And now this is the part where I beg. Picture me with my hands clasped together and an earnest look on my face. There are other places to get your cards done than Moo, and that's fine. But you must promise and pinky-swear RIGHT NOW that you will never get the ones that you print yourself and tear at the perforations. Not ever. I mean, have you ever run your fingers along a perforated edge? *shudder* Regardless, if you can hold them up and see light through them, they're too thin. You deserve a better first impression than that, and so do they. (Paper snob, over'n'out).

How to Give a Business Card

I studied Japanese for two years in college, I might have mentioned. One of the most striking things about the Japanese culture is the level of social convention - ceremonies, if you will. And included in this is "a way" to hand someone a business card. This particular convention is so important that we had a whole lesson on it, AND a practice where we handed cards to people after introducing ourselves. And you know what? I LOVED it. I try to do the 'toned-down, American' version of this whenever I hand over a business card. 

Handing someone your card with at least a LITTLE pause for 'ceremony' shows them respect, and while you don't have to follow the exact protocol the Japanese do (it's a little intense - holding the card with both hands, thumbs on the corners closest to you, text facing the recipient, and bowing as you hand it), I do think that in many situations handing someone your card could be a little more formal.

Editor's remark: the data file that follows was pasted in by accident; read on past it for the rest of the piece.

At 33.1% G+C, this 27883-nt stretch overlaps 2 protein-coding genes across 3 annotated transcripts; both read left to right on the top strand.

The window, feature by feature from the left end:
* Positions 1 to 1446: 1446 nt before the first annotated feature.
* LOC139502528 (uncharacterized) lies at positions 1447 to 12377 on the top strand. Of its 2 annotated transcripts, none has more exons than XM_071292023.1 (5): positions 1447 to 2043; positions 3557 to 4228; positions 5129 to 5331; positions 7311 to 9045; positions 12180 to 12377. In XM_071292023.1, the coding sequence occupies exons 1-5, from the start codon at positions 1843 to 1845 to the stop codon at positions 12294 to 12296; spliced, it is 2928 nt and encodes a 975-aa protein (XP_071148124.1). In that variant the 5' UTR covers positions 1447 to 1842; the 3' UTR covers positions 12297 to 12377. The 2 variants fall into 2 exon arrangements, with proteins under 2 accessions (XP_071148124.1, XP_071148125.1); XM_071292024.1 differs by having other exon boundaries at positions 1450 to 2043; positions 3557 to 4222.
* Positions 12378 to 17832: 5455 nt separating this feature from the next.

This sounds funny here in 'merica, where we are informal pretty much ALL of the time, but here's my reasoning. If I'm at a conference or a convention, and I'm meeting people and handing them my card, I want them to remember me. I've already talked above about the reaction I usually get when they actually look at the card, which almost always catches their eye and they pause. But before that is The Delivery

I say something like, "Can I have your card?" or "I'd like to talk more about this later, can I give you my card?" something like that. And then cue body language:

  1. Turn to my business card holder, which should be right in reach at the top of my bag (should I tell you here that you should have a unique and gorgeous business card holder? Yes). Make sure the card is upside-down to me (I usually pack them like this)
  2. Turn back to my contact, fully facing them, following the card with my eyes
  3. With one hand holding the center-top of the card, thumb on top, offer them the card (text facing them, of course)
  4. Wait til they take the card, then look them in the eye and smile like I mean it. 

I'm offering them something of value here. My time and an invitation to talk later. That's a big deal. And it communicates that I'm proud of what I do, competent at what I do, and I would be delighted to spend more time talking about what we might do together, and I'm not just saying that. 

You know, if this whole thing made you roll your eyes, you don't have to do it this way. There are other ways, instead of or in addition to this to capture leads and make initial contacts with people. And of course if you are in a situation where you're slinging a card at someone super casually, i.e. not in a business setting, you don't have to go through as much formality. Above all, though, don't apologize for your card or yourself, either with words or body language.

Now it's time to go design and order you some business cards, and then spend time practicing getting one out and giving it to someone. Remember turn to them, hand it with text facing them, and then eye contact and smile. Prep for the closing handshake, and scene. You made a new contact!